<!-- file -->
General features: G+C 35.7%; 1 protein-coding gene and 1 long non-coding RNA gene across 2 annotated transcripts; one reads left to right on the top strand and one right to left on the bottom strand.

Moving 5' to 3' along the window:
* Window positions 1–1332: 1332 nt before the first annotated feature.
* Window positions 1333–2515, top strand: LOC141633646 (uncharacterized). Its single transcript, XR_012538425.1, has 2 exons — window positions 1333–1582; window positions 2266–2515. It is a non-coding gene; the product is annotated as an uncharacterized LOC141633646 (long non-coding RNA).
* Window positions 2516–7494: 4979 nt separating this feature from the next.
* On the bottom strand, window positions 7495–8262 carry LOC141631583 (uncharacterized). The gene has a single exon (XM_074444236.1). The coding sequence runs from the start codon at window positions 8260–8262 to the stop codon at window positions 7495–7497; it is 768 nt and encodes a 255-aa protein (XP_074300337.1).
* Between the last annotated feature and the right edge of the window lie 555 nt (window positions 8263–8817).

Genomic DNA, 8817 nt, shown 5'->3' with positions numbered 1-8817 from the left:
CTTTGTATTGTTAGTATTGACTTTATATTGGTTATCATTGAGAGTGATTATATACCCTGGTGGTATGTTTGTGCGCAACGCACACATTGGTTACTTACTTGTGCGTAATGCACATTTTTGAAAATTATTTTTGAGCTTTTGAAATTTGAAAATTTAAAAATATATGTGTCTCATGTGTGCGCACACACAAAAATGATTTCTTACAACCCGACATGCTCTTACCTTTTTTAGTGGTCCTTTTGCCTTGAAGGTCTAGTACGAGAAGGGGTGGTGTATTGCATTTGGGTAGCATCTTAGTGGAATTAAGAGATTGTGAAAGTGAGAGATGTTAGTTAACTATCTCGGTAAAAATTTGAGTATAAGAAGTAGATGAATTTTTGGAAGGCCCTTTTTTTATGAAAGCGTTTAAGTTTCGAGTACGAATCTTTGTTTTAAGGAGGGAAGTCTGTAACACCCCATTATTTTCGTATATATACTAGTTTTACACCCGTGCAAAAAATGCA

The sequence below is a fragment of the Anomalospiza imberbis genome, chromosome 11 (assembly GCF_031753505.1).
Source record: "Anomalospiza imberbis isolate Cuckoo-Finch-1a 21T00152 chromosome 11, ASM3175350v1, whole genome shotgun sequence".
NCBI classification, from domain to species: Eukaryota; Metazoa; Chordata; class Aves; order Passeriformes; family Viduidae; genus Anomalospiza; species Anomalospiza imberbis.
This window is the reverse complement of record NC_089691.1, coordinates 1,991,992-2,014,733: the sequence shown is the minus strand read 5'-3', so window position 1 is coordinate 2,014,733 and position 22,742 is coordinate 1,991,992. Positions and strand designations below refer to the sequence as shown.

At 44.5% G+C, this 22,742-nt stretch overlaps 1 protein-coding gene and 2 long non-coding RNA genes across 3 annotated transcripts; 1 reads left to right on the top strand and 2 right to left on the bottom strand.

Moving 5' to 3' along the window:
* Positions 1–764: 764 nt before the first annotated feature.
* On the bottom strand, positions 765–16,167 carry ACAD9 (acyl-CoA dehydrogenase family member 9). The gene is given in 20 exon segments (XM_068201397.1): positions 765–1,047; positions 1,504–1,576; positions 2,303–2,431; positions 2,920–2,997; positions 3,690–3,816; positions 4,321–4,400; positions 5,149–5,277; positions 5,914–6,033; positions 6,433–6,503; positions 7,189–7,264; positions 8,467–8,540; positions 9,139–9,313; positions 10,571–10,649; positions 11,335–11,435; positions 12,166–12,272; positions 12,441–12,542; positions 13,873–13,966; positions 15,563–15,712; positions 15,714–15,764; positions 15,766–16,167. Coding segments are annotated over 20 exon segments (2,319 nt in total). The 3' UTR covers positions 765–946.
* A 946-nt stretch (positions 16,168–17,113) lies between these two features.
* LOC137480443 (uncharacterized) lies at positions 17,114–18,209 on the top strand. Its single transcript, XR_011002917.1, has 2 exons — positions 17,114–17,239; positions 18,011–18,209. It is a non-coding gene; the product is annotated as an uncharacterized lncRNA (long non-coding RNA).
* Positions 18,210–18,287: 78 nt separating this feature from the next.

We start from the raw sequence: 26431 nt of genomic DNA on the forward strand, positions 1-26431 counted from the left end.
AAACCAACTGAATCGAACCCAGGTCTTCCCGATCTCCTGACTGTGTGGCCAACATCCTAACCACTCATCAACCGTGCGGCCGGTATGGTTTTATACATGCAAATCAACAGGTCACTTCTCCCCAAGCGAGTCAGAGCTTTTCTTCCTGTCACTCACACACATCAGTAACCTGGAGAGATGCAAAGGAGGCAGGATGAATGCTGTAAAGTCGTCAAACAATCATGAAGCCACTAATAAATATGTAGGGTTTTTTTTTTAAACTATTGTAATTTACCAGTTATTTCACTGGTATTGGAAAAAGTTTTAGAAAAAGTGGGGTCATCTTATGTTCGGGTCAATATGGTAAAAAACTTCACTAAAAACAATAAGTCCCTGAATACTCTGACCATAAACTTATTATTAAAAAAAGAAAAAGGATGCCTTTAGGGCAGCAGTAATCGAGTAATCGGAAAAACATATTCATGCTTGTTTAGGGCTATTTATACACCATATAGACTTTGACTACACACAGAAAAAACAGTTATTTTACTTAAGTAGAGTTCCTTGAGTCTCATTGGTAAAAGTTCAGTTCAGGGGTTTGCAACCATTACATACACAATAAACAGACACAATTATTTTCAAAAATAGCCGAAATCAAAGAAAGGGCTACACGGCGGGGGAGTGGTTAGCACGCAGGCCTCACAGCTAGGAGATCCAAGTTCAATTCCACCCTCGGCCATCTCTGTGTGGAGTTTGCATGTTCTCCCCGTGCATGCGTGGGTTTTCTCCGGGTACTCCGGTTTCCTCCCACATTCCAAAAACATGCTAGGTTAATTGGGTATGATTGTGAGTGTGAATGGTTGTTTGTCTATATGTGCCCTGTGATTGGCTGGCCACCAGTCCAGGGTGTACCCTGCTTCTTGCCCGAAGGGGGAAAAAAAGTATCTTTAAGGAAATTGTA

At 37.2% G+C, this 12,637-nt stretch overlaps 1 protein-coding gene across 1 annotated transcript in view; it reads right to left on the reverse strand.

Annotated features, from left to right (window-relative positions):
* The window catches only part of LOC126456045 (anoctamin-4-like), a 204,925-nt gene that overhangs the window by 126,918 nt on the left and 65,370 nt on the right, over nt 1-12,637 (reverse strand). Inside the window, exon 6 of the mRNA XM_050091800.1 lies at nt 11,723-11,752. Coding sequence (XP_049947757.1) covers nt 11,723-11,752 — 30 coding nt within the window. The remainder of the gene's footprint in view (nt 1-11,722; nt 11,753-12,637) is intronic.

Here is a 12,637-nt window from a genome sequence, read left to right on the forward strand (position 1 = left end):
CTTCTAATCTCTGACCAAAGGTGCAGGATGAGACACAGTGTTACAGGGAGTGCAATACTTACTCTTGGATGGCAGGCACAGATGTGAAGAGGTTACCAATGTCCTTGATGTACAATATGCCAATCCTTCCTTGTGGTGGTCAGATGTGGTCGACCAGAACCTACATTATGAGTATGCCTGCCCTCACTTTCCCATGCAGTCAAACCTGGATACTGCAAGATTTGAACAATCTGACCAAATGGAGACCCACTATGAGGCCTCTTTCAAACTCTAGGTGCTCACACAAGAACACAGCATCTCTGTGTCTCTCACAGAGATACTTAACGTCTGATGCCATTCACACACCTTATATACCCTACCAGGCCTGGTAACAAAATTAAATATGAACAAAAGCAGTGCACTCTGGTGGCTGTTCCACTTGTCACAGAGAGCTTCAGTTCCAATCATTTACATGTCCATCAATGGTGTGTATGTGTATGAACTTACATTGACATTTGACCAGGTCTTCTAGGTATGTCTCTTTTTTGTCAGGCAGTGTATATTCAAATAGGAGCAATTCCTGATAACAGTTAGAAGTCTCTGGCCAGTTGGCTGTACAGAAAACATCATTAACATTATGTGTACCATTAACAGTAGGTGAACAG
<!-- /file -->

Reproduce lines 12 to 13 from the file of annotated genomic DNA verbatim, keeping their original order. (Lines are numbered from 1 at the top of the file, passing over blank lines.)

NCBI classification, from domain to species: Eukaryota; Metazoa; Chordata; class Aves; order Passeriformes; family Viduidae; genus Anomalospiza; species Anomalospiza imberbis.
This window is the reverse complement of record NC_089691.1, coordinates 1,991,992-2,014,733: the sequence shown is the minus strand read 5'-3', so window position 1 is coordinate 2,014,733 and position 22,742 is coordinate 1,991,992. Positions and strand designations below refer to the sequence as shown.